City Solicitor Andre Davis says that Baltimore will stop using NDAs – non-disparagement agreements, better known as “gag orders” – to settle claims against the city.
He declined to explain the decision in an interview, but stressed that it had nothing to do with the City Council’s ban on gag orders – a new law he still considers illegal and has said the city will not enforce.
Asked if he would put the policy change, which would end a practice he has defended for the past two years, in writing, Davis replied with a firm “no.”
“What I’ve been asked, I’ve answered. Just like I just answered you just now. We’re not using the non-disparagement clause,” he said in a phone interview with The Brew yesterday. “I couldn’t have been more clear.”
Attorneys at the ACLU of Maryland, which has opposed gag orders as an infringement on the rights of police abuse victims and journalists, said they were encouraged by the news.
“What is motivating them is not important if they are no longer seeking to impose restrictions at all,” said senior staff attorney David Rocah.
“We’re happy if they are going to be complying with the First Amendment and the new city legislation.”
ACLU: City has caused confusion
But Rocah said the city administration has been anything but clear on its policy regarding gag orders and should spell out its new stance in writing.
“They have sown a huge amount of public confusion about their policies, practices and plans,” Rocah said.
He cited Mayor Bernard C. “Jack” Young’s September executive order announcing the end of gag orders that “didn’t say what it seemed to say” because non-disparagement language was still being used.
“They made repeated false statements that they had stopped requiring people to sign these agreements when actually they hadn’t,” Rocah said.
“Even after the Council enacted legislation [banning the use of gag orders in police misconduct and discrimination settlements] the mayor’s spokesman said the administration refused to enforce it.”
“People may be justified in feeling mistrustful of the city’s current stance,” Rocah said.
Speaking with the Daily Record, David Jaros, a professor at the University of Baltimore School of Law, agreed that Davis’ latest statements “created more uncertainty and complicated the relationship between the attorneys and the people they represent.”
By continuing to refuse to enforce the Council’s law, Davis is leaving open the possibility that future administrations could resume using gag orders, Jaros told the Record, which first disclosed changes in city “gag order” policy yesterday.
Gag Language Blacked Out
One quiet indication of the shift came yesterday in the case of D’wan Whetsone, whose $45,000 settlement was up for approval by Board of Estimates. Whetstone said she was injured when Baltimore Police officers forcibly removed her from her car during a 2015 traffic stop.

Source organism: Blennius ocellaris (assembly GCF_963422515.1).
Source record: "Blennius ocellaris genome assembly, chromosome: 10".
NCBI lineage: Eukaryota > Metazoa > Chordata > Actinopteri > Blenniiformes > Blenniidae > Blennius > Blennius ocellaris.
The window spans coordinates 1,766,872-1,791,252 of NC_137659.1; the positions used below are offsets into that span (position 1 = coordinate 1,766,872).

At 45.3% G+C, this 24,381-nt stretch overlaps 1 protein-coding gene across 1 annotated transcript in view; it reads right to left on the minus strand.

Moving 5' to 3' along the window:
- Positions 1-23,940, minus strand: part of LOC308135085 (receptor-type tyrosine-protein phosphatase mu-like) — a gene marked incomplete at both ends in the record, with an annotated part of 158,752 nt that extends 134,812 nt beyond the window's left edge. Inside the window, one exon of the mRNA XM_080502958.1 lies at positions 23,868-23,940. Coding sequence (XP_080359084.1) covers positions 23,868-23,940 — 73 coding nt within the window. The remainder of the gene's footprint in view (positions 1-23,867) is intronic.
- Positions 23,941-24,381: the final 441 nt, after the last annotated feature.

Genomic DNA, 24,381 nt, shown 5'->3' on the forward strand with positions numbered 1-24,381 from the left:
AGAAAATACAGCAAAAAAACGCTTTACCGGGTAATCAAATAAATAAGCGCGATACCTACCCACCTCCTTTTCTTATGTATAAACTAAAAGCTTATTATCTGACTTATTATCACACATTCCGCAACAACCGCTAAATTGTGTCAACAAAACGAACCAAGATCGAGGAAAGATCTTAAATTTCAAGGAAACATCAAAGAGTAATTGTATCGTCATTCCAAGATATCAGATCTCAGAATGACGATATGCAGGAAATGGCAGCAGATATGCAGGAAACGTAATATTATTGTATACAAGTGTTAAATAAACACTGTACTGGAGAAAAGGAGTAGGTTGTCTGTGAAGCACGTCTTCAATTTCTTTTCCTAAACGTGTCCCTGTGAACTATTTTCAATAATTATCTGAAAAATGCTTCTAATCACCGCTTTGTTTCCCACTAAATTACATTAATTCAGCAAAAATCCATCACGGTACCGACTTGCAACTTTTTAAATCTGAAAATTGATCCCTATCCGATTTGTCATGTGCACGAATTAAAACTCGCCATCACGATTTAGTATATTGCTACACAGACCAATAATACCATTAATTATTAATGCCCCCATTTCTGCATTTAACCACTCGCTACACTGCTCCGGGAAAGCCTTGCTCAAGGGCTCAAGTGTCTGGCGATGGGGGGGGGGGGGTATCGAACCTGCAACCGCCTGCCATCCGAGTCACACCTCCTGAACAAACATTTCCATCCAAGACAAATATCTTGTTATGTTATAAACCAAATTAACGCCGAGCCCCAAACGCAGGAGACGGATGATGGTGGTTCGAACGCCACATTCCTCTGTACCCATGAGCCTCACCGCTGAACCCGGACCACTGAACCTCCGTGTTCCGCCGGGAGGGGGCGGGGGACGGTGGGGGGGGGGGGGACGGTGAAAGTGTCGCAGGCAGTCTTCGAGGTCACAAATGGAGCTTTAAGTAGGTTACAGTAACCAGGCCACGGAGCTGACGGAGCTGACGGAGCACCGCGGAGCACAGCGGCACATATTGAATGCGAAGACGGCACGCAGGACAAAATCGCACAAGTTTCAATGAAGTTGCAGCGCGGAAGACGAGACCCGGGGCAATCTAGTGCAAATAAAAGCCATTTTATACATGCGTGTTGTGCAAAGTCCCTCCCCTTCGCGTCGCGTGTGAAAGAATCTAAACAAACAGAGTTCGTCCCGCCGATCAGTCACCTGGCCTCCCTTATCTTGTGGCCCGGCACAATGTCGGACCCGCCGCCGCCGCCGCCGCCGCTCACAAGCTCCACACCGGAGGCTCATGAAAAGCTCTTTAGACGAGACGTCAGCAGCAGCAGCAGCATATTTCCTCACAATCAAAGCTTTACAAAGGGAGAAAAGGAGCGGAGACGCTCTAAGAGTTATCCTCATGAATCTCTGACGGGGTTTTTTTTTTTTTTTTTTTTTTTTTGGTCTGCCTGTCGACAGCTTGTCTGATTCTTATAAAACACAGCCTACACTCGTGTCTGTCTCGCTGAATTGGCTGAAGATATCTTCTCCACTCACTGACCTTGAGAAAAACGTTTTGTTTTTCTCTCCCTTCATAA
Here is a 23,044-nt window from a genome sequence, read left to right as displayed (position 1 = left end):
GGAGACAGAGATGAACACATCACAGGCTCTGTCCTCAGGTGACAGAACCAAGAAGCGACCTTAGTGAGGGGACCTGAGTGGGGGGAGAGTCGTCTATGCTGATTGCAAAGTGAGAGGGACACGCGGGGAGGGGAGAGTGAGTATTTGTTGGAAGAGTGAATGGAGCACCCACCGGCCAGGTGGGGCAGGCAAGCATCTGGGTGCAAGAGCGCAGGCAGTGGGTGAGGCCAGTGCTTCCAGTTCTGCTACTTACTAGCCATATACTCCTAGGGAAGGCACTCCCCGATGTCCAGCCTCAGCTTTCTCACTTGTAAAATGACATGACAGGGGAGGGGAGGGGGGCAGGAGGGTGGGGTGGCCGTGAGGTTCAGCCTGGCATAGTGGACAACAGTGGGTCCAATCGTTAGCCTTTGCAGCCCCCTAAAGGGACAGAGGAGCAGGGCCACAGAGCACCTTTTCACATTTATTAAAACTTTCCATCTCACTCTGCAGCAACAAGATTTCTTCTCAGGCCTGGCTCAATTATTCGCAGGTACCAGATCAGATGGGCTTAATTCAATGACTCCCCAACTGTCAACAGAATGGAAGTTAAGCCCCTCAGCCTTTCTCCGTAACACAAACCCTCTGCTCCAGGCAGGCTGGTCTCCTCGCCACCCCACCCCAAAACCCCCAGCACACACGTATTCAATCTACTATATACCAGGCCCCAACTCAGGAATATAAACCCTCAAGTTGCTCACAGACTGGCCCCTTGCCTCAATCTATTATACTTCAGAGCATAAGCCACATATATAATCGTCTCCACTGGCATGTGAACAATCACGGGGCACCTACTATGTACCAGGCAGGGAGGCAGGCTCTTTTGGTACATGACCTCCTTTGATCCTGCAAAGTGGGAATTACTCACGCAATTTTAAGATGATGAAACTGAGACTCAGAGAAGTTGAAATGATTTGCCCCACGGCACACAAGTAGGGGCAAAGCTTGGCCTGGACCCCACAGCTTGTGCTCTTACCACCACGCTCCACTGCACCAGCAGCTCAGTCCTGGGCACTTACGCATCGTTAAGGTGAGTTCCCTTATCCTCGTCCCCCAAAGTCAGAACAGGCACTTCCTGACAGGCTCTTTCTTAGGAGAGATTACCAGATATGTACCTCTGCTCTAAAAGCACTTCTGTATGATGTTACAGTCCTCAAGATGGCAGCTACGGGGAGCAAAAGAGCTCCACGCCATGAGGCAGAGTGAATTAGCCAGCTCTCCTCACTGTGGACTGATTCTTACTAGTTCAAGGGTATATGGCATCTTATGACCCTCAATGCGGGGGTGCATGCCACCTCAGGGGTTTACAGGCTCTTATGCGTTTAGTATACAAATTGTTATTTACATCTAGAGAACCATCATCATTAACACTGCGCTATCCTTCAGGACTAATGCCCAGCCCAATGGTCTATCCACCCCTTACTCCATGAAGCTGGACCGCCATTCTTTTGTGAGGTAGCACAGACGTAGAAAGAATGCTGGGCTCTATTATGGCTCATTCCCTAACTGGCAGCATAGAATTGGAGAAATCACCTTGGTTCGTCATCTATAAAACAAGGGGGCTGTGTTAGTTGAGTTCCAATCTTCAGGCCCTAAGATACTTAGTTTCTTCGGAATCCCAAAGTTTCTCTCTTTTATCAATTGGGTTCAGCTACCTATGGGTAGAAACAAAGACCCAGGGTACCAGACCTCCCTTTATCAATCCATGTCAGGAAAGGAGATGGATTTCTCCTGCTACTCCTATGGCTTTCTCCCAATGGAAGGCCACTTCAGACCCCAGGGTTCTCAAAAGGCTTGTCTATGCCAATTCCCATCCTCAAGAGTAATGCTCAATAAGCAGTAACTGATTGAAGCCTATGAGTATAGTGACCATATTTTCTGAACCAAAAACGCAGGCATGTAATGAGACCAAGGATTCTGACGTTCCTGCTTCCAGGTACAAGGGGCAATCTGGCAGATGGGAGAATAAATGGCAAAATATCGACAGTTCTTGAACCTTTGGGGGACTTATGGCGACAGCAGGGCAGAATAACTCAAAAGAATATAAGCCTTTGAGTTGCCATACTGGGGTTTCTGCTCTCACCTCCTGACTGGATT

Mayor Young had announced in September that police brutality cases would be placed on the board’s non-routine agenda and that victims would be invited to testify and “speak their truth.” None ever did.
For Whetstone’s case, the agenda item noted that “in light of City Council Bill 19-0409, the Law Department no longer asks that settlements in police misconduct cases be placed on the non-routine agenda.”
Davis said the invitation to speak is no longer necessary because there will be no more non-disparagement agreements.
Rocah said Whetstone’s settlement agreement, which he had reviewed, included non-disparagement language, but that it had been blacked out.
“I presume what they’re saying is, this language will not be included in future agreements,” Rocah said.
In addition to being banned by city law, gag orders were struck down as unconstitutional by the 4th Circuit Court of Appeals in Richmond last July.
The ruling came as a result of the ACLU suing the city over the policy on behalf of plaintiff Ashley Overbey and this website, Baltimore Brew.
Rocah said he could not comment on how the city’s recent statements would affect the court case, which is now back in Baltimore under review by U.S. District Court Judge Deborah K. Chasanow.
“We only just now heard about what the solicitor is saying,” Rocah told The Brew.
Davis indicated that he plans to adopt one provision of the City Council’s new law – reporting requirements.
They call on the law department, twice a year, to publish on its website any civil action in state or federal court alleging police misconduct or illegal discrimination by a city agency, official or employee.
The legislation also requires quarterly disclosure of litigation to the City Council.
“We’re going to do all of that,” Davis said yesterday. “It’s going to be costly, but it’s going to be a real boon to plaintiffs’ lawyers.”
He said the first biannual report will be in May or April of 2020, and the first report to the Council will be at end of January 2020.
Infringement of his Powers
Why not acknowledge, Davis was asked, that he has decided to enforce the new law if he is, in effect, following all of its provisions?
His answer involves his continued objection to what he sees as the Council’s infringement of his authority as solicitor, which he says violates the city charter.
“The law department,” he said, “has not changed its view of the provisions concerning the ability of the Council to control the management of litigation.”